Paul Downs Colaizzo said of his play Really Really that its genesis was in part the current youth’s hook-up culture and in part the 2006 Duke lacrosse team rape scandal. He cited some interesting points about American culture in a talkback after a Black Lab Theatre performance of it, directed by Jordan Jaffe, here in Houston last spring. When asked the question, “What do you want most for your children?” the WWII generation wanted their children to grow up to be good citizens. Those children, when grown, when asked the same, wanted their children to be happy. Those happy children? They grew up to tell their own kids they could be whatever they wanted to be.
Does any of this sound familiar? It’s a charming progression. On the surface, it doesn’t seem like there’s anything wrong with it. But then when a generation of people are raised thinking they can be or do whatever they want…
We get––among other things, some of which are good––our current state of rape culture and Internet trolldom.
What is my point here? It may seem like things are hunky-dory on the surface because we have a lot of personal freedoms (especially if we’re white men). But that’s not the whole picture. Unless you’ve been living in a cave the last couple of months you know that a bunch of the evil -isms of the Human Condition are alive and unfortunately well in our great nation. “Something rotten in the state of Denmark” doesn’t even begin to cover the mess we’re in. I’ll digress too much if I try to list it all here.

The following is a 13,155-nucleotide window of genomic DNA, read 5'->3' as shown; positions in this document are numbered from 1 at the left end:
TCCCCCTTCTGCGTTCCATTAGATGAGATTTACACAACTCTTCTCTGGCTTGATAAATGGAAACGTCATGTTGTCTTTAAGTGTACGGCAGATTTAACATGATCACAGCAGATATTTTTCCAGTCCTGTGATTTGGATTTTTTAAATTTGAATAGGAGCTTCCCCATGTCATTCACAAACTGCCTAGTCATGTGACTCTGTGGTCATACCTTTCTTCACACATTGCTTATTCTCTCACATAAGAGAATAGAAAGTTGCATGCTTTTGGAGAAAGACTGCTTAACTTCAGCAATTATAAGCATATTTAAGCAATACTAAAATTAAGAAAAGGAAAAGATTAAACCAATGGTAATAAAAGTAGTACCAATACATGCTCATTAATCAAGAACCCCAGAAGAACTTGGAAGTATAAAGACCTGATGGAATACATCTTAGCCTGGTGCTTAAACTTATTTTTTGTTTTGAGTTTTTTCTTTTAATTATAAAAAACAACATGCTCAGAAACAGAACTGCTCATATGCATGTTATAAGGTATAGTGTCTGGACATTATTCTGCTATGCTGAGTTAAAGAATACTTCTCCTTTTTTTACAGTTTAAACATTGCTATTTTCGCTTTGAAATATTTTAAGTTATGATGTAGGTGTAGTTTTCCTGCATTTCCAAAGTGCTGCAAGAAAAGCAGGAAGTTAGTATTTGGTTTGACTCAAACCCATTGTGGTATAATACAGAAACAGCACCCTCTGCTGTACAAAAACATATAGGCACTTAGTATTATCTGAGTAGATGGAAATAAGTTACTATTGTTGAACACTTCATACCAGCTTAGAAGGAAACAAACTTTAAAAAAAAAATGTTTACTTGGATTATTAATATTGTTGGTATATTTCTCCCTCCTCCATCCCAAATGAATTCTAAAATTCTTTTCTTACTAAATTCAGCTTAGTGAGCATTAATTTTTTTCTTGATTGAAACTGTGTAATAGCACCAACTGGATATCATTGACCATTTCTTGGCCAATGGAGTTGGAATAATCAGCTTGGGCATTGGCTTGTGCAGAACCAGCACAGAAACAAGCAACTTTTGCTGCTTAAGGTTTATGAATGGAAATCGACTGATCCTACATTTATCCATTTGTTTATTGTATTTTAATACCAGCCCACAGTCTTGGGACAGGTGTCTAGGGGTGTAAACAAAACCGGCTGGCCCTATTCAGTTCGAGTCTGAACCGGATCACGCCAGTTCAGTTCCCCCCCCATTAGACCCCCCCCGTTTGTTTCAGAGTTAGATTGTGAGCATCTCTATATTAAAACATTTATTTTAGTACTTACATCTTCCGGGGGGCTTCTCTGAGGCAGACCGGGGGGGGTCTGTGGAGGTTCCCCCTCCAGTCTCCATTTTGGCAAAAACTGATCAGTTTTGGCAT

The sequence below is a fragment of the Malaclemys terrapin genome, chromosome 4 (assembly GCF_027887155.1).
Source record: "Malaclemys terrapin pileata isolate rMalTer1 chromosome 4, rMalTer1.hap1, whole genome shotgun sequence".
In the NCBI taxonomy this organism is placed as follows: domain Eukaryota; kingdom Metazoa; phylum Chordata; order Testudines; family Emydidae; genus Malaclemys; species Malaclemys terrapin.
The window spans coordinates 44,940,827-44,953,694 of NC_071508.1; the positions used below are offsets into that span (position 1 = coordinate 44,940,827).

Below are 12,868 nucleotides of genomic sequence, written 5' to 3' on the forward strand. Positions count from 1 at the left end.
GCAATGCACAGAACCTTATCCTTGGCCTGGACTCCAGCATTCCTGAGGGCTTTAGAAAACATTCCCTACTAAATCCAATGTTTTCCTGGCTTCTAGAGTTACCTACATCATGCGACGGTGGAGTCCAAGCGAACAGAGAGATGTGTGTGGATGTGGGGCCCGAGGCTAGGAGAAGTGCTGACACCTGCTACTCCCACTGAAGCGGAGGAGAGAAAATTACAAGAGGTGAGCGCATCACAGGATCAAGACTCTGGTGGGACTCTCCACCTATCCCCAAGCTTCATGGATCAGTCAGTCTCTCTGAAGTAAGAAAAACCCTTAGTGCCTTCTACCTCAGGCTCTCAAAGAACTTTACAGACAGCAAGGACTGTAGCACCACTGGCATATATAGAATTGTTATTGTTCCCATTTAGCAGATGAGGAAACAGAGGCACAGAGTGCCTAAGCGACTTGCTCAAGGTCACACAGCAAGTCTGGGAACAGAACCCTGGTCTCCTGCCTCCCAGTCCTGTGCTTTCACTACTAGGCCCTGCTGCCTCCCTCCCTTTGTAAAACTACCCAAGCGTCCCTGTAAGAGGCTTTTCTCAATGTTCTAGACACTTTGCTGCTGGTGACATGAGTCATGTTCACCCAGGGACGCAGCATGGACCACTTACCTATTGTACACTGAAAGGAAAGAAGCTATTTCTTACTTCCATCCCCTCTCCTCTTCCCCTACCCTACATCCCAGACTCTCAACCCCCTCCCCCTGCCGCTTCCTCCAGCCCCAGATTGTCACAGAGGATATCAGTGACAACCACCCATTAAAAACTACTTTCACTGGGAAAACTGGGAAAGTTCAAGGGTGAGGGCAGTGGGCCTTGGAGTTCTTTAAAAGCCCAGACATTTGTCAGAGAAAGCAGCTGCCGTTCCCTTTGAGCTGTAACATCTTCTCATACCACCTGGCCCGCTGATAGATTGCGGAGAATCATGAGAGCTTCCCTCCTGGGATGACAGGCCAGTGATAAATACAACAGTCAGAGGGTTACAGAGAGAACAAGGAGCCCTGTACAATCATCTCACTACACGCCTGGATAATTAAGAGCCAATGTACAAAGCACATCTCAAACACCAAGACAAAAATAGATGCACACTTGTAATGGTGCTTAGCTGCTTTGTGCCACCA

Gender bias is just one part of this.
We have to pay attention to it.
The Women Writers Wednesday series on this blog was begun in an attempt to help rectify just one part of this tangled problem.
In this series, female authors share their views on books by other female authors. The idea was to highlight women’s contributions, now and before, to literature. The books are chosen by the reviewers/responders; I don’t curate the titles in general. Want to know something interesting? Out of nearly two dozen reviews/responses we’ve had in this series since November, all but four have been about books written about women––and those four were about both women and men.
So the books are out there. And they’re good. They’re inspiring people. So what’s the problem?